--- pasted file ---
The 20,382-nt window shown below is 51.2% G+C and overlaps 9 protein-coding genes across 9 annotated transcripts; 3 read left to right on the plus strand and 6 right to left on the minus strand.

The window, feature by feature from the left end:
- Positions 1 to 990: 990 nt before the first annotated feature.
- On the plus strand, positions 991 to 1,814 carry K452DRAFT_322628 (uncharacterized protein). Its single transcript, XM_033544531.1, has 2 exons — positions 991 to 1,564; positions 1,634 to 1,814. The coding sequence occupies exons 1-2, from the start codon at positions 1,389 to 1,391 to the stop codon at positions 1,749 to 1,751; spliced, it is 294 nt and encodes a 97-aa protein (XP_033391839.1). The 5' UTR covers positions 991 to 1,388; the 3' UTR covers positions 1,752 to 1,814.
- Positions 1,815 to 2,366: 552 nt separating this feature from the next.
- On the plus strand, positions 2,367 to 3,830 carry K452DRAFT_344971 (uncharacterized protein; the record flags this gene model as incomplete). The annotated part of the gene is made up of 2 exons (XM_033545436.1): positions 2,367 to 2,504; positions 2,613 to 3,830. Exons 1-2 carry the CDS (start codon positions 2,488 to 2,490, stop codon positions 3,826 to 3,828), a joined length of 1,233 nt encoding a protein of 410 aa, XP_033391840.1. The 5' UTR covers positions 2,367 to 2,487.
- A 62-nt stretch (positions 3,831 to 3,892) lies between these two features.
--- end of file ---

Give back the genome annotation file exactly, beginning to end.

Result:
The 20,382-nt window shown below is 51.2% G+C and overlaps 9 protein-coding genes across 9 annotated transcripts; 3 read left to right on the plus strand and 6 right to left on the minus strand.

The window, feature by feature from the left end:
- Positions 1 to 990: 990 nt before the first annotated feature.
- On the plus strand, positions 991 to 1,814 carry K452DRAFT_322628 (uncharacterized protein). Its single transcript, XM_033544531.1, has 2 exons — positions 991 to 1,564; positions 1,634 to 1,814. The coding sequence occupies exons 1-2, from the start codon at positions 1,389 to 1,391 to the stop codon at positions 1,749 to 1,751; spliced, it is 294 nt and encodes a 97-aa protein (XP_033391839.1). The 5' UTR covers positions 991 to 1,388; the 3' UTR covers positions 1,752 to 1,814.
- Positions 1,815 to 2,366: 552 nt separating this feature from the next.
- On the plus strand, positions 2,367 to 3,830 carry K452DRAFT_344971 (uncharacterized protein; the record flags this gene model as incomplete). The annotated part of the gene is made up of 2 exons (XM_033545436.1): positions 2,367 to 2,504; positions 2,613 to 3,830. Exons 1-2 carry the CDS (start codon positions 2,488 to 2,490, stop codon positions 3,826 to 3,828), a joined length of 1,233 nt encoding a protein of 410 aa, XP_033391840.1. The 5' UTR covers positions 2,367 to 2,487.
- A 62-nt stretch (positions 3,831 to 3,892) lies between these two features.